Some advice on the Quick Note of Truth from Elizabeth Jolley

"I am not attempting a self analysis. The household which presented itself to me as both strange and normal encouraged me to observe. My mother was given to moods. Storms blew up unexpectedly, were savage and disappeared again as quickly . I became by nature and circumstance a placator and learned to read every change in the eye, every crease in the brow. I am still a placator. Other people's households, if I am a guest, inadvertently trouble me and in my own house I am not able to work if there is some problem or unhappiness which needs sorting out or comforting. The best time for me to write is when other people are asleep. I am not needed in their dreams. I have developed the habit of writing for some hours during the night, working from the quick notes made during the day.

I cannot explain why I am a fiction writer unless the explanation comes in part from a response to my experience of the world in which I grew up and to the strange new world in which we exist today. I do not maintain that a writer should conceal her private life. What must come first are the words which must not be twisted to fit some preconceived image of the writer. Sometimes what is most important after infancy is the experience which finds expression only in writing. It is the word which is not spoken, the resolve which is not kept which become a part of the created. It is as if these things emerge from hidden pathways in an unexpected form. Writing fiction is not easy for me; to write facts is almost impossible.

There is an excitement in exploring characters and in seeing how they react with each other in different situations. I have always kept diaries and journals ever since I was a child. Lately I have noticed that I do not want to write in the journal because of a feeling that I am encouraging sad thoughts and increasing anxiety by dwelling at length on troublesome things and writing about them. I prefer now to retain the ability to make the quick note of truth and awareness, to notice some small thing about a person, a stranger - perhaps someone choosing knitting wool in the supermarket, something like that - and move into imaginative fiction from the small truthful moment, the little picture, the idea which is so slender it hardly seems to matter. And then suddenly I am exploring human feelings and reasons."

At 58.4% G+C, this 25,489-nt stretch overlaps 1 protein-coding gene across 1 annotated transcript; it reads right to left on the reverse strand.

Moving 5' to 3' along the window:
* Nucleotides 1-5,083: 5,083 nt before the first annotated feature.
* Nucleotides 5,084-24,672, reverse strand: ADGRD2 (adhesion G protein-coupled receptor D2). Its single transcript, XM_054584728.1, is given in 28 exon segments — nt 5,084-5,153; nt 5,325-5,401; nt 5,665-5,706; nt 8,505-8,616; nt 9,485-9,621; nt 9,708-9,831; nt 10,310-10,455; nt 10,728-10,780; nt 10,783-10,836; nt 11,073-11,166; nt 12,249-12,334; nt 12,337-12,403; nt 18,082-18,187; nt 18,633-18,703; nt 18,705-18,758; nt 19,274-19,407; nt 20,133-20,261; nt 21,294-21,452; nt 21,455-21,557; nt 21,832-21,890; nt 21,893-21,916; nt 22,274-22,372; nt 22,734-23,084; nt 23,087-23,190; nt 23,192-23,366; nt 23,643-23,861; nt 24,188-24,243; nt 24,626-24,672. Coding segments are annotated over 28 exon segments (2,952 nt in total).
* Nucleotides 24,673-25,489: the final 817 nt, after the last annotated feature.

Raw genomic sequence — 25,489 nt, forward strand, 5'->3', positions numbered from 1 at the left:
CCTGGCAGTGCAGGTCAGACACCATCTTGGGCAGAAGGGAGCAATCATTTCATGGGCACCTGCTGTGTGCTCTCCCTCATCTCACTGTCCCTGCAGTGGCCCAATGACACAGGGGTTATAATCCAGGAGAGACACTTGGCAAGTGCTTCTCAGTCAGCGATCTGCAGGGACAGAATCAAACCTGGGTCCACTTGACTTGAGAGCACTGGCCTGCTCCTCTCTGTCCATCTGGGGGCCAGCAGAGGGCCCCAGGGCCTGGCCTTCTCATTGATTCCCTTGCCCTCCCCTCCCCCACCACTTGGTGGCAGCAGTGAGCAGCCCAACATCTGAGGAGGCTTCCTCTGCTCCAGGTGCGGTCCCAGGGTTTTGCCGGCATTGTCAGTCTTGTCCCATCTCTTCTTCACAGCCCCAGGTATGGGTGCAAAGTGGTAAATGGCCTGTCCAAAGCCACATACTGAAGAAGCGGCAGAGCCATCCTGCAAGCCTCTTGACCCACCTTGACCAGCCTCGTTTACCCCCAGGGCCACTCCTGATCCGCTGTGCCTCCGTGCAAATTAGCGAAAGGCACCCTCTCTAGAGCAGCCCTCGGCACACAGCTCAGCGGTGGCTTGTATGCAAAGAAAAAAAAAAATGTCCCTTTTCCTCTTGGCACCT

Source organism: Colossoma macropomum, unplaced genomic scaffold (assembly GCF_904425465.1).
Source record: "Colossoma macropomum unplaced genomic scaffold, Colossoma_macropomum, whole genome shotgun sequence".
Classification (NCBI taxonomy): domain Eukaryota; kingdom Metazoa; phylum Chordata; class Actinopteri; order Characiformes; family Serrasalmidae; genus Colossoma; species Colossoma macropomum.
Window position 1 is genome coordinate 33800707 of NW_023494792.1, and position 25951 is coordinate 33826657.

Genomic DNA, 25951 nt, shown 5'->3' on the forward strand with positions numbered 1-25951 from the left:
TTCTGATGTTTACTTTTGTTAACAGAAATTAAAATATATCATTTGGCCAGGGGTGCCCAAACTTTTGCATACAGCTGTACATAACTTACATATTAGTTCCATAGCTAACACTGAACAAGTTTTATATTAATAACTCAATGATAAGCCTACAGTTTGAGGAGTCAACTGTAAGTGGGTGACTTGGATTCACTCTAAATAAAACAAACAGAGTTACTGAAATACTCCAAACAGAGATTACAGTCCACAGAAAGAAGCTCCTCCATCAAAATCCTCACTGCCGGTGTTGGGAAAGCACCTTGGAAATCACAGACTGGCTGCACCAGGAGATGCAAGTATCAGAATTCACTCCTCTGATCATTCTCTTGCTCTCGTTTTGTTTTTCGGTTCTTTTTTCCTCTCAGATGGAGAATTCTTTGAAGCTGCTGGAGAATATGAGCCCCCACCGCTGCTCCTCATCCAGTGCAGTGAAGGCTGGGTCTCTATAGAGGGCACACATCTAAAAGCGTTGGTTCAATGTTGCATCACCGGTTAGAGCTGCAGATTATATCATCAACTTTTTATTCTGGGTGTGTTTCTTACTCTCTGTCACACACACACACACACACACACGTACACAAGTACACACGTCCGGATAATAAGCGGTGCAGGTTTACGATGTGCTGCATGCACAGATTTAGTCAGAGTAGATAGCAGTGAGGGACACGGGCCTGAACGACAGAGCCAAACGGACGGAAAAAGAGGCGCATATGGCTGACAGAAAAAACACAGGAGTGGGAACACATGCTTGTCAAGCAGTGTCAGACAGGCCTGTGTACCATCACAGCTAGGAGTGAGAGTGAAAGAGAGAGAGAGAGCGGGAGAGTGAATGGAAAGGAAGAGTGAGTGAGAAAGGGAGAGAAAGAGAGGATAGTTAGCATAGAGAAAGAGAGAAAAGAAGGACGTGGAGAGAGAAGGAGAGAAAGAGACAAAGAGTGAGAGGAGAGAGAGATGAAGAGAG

Elizabeth Jolley.

Even More Writing Tips

  • Start a freewriting journal and write down every day what you hear; what you feel (tactile); what you taste; what you smell and what you see.

  • Writers are the greatest at imagining ways of procrastinating. Use your imagination to write stories instead!

  • Join a Writers' Group to help with motivation and writing fellowship. If you can't find a group locally, why not start a writing group?

  • Don't know how to start a writing group?
    Round Table Magic -- A workbook for writers and writing groups will show you how to form your own writing group and provides workshops and exercises to challenge and inspire your imagination and creativity.

    For more Information on Round Table Magic go to: BOOKS
  • Happy Writing,


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